11 September 2020
By Akanksha Madan
Image by Ng Li Fang/Yale-NUS College
Yale-NUS College Professor of Science (Mathematical, Computational, and Statistical Sciences) Maria De Iorio has been elected as a Fellow by the International Society for Bayesian Analysis (ISBA). A high honour, the fellowship recognises her outstanding contribution to the application of Bayesian analysis in biomedicine.
Founded in 1992, ISBA is an international community that promotes the development and application of Bayesian analysis, via events, meetings, and the academic journal Bayesian Analysis. Elected bi-annually by a committee of past Fellows, ISBA Fellows are community members who have undertaken exceptional statistical work, including publication, teaching, and service to society.
“I am very honoured to receive one of the biggest recognitions in the field. It gratifies years of work in the Bayesian community,” said Prof De Iorio.
Her primary research field is biostatistics, which uses statistics to solve problems and understand issues in biology and medicine. Currently, she is collaborating with the Singapore Institute of Clinical Studies to research mental health and development in children. Her past work has included analysing environmental problems, conducting clinical cancer trials and investigating the role of genetics in disease.
By using Bayesian methodology, Prof De Iorio applies probability to statistical problems. Unlike traditional statistics, which measure probability based on an event’s frequency, Bayesian statistics combine different probabilities. Based on the idea of conditional probability, this methodology updates predictions in light of new data.
To take the simple example of a die roll: the probability of a die landing on a 5 is 1 in 6. However, what if a new piece of information emerges — the die has landed on an odd number? Immediately, the probability of a 5 on the die has gone up from 1 in 6 to 1 in 3. Mirroring this example, Bayes’ theorem is a formal way to revise original estimates as new information arises.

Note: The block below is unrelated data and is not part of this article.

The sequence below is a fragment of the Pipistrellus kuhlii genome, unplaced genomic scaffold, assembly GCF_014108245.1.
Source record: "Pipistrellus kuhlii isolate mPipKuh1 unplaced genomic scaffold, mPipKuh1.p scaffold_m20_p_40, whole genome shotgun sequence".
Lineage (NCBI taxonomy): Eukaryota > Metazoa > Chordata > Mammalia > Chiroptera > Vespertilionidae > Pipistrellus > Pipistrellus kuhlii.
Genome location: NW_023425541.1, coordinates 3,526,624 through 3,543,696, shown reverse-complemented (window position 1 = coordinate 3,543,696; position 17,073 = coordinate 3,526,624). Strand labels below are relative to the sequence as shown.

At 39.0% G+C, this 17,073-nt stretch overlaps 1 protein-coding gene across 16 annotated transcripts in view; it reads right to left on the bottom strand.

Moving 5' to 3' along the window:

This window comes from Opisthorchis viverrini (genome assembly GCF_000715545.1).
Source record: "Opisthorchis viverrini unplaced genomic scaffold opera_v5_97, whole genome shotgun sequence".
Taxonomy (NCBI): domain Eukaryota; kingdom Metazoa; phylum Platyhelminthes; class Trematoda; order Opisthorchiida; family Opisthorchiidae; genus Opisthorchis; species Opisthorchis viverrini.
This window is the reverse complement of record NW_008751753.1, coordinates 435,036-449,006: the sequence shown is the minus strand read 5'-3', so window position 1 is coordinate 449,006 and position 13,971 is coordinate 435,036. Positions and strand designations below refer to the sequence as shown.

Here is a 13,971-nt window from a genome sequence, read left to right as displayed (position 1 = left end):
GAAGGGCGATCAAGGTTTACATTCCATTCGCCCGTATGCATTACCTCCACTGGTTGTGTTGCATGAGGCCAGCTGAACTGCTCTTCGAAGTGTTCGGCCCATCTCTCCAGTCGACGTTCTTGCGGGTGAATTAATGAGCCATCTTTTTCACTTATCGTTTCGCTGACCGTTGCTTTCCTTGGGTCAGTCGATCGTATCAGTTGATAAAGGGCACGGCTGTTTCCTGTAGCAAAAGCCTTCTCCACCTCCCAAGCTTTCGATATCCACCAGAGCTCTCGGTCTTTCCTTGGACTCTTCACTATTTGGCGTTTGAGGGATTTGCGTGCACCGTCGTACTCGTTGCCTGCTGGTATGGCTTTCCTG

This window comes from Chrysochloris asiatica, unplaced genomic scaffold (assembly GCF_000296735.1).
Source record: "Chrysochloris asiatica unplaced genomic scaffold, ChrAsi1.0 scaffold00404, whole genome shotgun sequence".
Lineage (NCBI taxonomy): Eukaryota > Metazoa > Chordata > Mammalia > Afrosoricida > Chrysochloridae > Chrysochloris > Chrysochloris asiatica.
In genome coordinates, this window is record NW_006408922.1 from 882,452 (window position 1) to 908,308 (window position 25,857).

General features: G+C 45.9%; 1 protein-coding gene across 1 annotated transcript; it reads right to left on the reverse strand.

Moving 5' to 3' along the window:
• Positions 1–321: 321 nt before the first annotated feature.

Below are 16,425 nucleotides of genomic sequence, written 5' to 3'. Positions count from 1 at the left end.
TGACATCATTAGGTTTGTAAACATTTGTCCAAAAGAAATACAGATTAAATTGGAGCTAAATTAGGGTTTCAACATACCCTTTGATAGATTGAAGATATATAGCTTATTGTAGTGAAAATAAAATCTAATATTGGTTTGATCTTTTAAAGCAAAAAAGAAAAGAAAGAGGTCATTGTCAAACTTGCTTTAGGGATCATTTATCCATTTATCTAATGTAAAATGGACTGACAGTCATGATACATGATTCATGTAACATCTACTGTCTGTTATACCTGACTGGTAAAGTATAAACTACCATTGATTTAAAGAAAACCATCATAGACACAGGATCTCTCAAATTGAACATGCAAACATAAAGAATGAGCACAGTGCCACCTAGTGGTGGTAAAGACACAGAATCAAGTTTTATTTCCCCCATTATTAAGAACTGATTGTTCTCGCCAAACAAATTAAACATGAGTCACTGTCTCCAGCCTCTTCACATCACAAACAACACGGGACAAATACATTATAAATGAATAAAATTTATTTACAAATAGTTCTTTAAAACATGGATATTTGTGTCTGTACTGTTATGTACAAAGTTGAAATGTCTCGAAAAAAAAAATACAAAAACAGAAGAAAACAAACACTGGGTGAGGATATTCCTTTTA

“The robustness of this approach, hence, is that it incorporates all available information, while accounting for uncertainty, to build a reliable and predictive statistical model,” said Prof De Iorio.
These statistical models often entail complex computations and rely on high-speed computer programs to solve equally complex problems. From estimating the maximum tolerated dose of medicine in a cancer trial as the dose level is modified to determining the effectiveness of a dose in reducing tumour growth in cancer patients, Bayesian analysis is an adaptable mathematical framework.
For Prof De Iorio, the methodology’s value lies in this adaptability. Bayesian models understand the complexity of underlying phenomena by working up from simple smaller assumptions in a coherent way. Recognising this value even when the Bayesian approach was not popular, she chose to pursue a PhD at Duke University, USA, one of the few Bayesian departments in the 1990s.
Having tirelessly worked on Bayesian statistics for almost two decades, Prof De Iorio’s election as an ISBA Fellow validates her foresight in pursuing this field and celebrates her contributions to it.
Outside of work, she enjoys opera and classical music and stays active by spending time on the tennis court.